When Marcia Rasmussen set out for a spring run on the trails of Sequoia National Park last week, it felt like just another season of backcountry training. But it hadn't been just another winter. All of a sudden, the snow underneath her trail collapsed and she fell into an icy creek that swept her downstream. Trapped in a snow tunnel for three hours, she almost died of hypothermia before she was rescued. "It's a very different situation up there than it has been in previous years," Rasmussen, 51, said as she recovered from her frostbite. "The snow is very, very heavy and melting very late this year."
The same snowmelt that put Rasmussen's life in danger upstream is putting dam operators on edge downstream. Officials are continuously monitoring rising reservoirs and strategically releasing water from dams to prevent overflowing and flooding in the cities and farmland below the mountains.
So far, California has escaped major flooding. Other parts of the country aren't as lucky. Record snowfall runoff from the Rocky Mountains and heavy rain this spring has swelled the Missouri River and threatened parts of Montana, Nebraska, Iowa, Missouri and the Dakotas. Thousands of residents of Minot, North Dakota are evacuating their homes as the Souris River is expected to exceed emergency levees. Residents of Craig, Missouri are also under orders to evacuate after levees were breached. And all this after the Mississippi River displaced thousands of people last month, also flooding crops, catfish farms and timberland.
"In the Rockies they've had a larger snowpack. They've had one of the largest snowpacks they've ever seen," says Mary Mullusky, chief of the hydrologic services branch at the National Weather Service. Now, snow runoff is complicated by heavy rainfall. "We're in this repetitive cycle where we're basically getting over some areas of the Missouri an inch to an inch and a half of rain every two to three days, so the soils aren't draining and the rivers aren't getting lower," Mullusky says.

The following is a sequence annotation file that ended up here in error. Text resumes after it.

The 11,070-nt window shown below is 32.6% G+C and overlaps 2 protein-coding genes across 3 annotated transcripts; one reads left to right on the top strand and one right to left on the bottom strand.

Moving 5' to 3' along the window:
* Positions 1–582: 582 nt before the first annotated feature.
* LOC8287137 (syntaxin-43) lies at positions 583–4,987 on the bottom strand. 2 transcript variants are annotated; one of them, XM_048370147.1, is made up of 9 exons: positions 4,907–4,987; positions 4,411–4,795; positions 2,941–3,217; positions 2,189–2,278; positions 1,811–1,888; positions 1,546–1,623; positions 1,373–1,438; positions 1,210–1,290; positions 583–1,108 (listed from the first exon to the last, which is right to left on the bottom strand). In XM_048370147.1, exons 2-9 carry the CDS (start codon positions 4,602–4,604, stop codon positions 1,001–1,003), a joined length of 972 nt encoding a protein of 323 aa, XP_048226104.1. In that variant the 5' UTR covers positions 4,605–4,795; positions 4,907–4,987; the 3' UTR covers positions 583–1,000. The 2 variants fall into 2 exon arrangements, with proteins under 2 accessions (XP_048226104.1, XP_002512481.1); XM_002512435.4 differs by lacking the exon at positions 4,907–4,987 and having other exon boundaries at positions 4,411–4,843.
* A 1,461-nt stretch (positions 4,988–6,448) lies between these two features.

In California, snow depths this winter were the fifth highest in the past 60 years. A cool spring kept much of the snow from melting, putting the snow's average water content at twice its historical average in some areas of Sequoia. That's making for a potentially dangerous snowmelt now that temperatures have spiked to over 100 degrees at the park entrance this week. Yosemite National Park is in a similar situation, with its Merced River expected to exceed flood stage this week. Parts of the Walker River in eastern California and Nevada have a flood warning and areas of the Humboldt River are above flood stage, according to the National Weather Service. "Our concerns over the next two weeks are that the reservoirs are filling," said Jon Ericson, chief of hydrology at the California Department of Water Resources. "It's really an issue of how fast the water comes off the mountains."
On the first day of summer in Sequoia's Mineral King area, campgrounds were still scattered with snow after officials were forced to open them later than usual this year. Creeks bursting with snowmelt crashed loudly down the sides of valleys, creating dramatic waterfalls and flooding hiking trails. Some visitors brought snowboards in an attempt to salvage the last traces of winter. Others ended their hikes early, unable to cross the bulging runoff. Park officials are trying to educate visitors about the dangers of the swollen streams to avoid casualties. Conditions are so unusual this year that Rasmussen's experience as a backcountry marathon runner and as a search and rescue worker wasn't even enough to help her navigate the terrain. "The risk of drowning is extraordinary," says Sylvia Haultain, a plant ecologist at the park.
That may have already happened downstream in California's Central Valley. Two campers from the Los Angeles area were reported missing last week after being swept down the Kern River above class five rapids. Numerous other search and rescue operations have been reported on the area's rivers. Authorities in several counties have closed recreational access to the Kings River because of its fast and dangerous current, which Tulare County parks manager Neil Pilegard calls "a great concern for public safety."
And as officials race to prevent flooding downstream, there is only so much they can do. "A lot of it is in mother nature's hands in terms of the temperatures," Ericson said. "An extended, prolonged hot period would mean that water would come at a very quick pace and that would be more difficult to manage."